A beautiful temple. Wish I had more time to experience this sacred place fully – would prolly require a whole day. Also wished they allowed photography inside the temple complex, so I could share the ambience with you all.


Kailash Manasarovar Travelogue continues: Monks at the Pashupatinath Temple
To start at beginning of Travelogue: Rendevous with Sagarmatha (Everest)

Rendezvous with Sāgarmāthā (Everest)

 

Just returned from a 19-day Kailash-Manasarovar Tirth Yatra (pilgrimage).

We flew to Kathmandu, Nepal, got pinned in the midst of a mob-military firefight at the Nepal-Tibet border, and dashed across the Tibetan plateau. Here land cruisers go off-road, over hills, down valleys, through swollen streams, and over crumbling embankments. Five days later when we reached Manasarovar – the highest fresh water lake at an altitude of 15,000 ft, I was blabbering sick. High fever, body aches, and the ubiquitous high altitude-associated symptoms: chest ripping cough, persistent headaches, nausea and blurry vision. Throw in an asthma attack for good measure. And we were only getting started. Continue reading “Rendezvous with Sāgarmāthā (Everest)”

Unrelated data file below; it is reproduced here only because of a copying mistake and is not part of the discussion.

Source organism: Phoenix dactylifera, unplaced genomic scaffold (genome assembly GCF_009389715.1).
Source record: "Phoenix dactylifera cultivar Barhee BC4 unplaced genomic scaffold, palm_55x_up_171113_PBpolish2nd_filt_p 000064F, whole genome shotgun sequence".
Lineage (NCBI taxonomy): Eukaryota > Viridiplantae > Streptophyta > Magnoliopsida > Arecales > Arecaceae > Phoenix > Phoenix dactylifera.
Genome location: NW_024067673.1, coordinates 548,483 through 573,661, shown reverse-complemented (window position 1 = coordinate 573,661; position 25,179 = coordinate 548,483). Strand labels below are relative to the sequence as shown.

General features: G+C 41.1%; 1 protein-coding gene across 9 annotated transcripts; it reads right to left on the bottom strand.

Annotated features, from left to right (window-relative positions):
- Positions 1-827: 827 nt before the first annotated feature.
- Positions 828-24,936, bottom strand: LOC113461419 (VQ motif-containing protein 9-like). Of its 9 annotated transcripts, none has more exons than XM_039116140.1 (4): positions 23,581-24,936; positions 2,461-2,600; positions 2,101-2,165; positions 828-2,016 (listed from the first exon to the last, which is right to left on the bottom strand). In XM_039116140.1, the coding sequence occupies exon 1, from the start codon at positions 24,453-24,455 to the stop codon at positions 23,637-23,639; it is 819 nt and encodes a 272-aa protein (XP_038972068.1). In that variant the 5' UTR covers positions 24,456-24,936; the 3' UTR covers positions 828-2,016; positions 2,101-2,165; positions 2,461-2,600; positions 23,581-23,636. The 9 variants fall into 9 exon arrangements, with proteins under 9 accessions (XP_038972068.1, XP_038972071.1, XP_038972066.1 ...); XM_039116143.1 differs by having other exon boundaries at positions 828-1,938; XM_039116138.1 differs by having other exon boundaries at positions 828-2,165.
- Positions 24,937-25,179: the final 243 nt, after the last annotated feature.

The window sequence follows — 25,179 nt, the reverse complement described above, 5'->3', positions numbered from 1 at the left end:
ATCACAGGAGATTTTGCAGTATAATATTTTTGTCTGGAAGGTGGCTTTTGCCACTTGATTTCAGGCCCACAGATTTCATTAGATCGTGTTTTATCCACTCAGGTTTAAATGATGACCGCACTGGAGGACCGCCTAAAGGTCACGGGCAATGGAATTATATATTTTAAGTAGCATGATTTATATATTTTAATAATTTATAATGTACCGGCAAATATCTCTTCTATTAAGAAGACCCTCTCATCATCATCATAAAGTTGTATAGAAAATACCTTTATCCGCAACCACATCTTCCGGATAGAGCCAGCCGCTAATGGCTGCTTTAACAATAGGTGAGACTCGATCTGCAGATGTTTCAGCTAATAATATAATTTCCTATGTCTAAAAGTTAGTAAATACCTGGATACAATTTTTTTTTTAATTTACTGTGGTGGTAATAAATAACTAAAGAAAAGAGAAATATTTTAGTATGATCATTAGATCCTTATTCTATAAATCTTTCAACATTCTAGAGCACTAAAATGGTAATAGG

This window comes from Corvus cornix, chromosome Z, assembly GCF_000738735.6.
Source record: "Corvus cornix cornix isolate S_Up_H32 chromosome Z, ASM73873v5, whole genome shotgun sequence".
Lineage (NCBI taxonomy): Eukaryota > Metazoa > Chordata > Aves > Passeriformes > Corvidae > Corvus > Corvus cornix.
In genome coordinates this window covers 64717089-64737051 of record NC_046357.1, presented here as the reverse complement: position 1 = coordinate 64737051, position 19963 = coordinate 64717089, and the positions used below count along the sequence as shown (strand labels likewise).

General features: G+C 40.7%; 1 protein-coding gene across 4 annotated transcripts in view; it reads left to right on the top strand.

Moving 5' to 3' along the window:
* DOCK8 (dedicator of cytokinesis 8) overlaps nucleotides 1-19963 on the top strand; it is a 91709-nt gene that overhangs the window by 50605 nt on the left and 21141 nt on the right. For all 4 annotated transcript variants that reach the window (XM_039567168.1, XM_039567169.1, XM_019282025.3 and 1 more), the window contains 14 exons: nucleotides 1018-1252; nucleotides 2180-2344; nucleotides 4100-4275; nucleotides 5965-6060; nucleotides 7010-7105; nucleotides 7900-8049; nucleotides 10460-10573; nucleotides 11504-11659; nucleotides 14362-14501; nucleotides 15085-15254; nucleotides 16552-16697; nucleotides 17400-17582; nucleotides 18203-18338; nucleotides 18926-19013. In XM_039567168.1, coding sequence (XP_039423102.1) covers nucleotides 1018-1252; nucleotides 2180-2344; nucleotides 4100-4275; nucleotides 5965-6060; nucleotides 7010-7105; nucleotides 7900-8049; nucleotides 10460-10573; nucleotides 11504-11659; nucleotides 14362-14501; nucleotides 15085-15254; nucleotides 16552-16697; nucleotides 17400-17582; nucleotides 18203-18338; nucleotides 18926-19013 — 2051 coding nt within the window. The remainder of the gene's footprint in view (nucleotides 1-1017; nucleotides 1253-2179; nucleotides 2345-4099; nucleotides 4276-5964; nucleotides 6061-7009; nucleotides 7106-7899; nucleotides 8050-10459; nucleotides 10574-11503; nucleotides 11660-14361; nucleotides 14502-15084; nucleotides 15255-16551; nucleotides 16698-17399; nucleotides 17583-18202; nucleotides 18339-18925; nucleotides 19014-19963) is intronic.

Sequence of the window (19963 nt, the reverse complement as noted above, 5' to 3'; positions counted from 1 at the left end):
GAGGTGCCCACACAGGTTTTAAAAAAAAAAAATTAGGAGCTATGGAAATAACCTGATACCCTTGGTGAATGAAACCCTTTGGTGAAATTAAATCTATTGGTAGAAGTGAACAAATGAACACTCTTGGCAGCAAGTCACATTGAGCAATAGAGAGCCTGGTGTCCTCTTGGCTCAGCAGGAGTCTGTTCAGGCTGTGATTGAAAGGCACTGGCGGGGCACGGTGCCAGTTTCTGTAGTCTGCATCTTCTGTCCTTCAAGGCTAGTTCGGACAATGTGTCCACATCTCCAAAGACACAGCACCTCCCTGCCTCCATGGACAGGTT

Mangeshi Devasthan, Goa

This follows a longer write-up on the Ramnathi Devasthān.

The Mangeshi Devasthān in Goa is a crown jewel of Konkani Temples. The an-iconic form of Shiva, the linga representing Mangesh, was originally in the ancient temple of Kushastali (Cortalim, Salcete Taluka). When the Portuguese destroyed the original temple in 1561, the linga was relocated across the Zuari River near other konkani temples. The current temple was constructed on land donated by a devotee in the mid- 1800’s and has been renovated several times.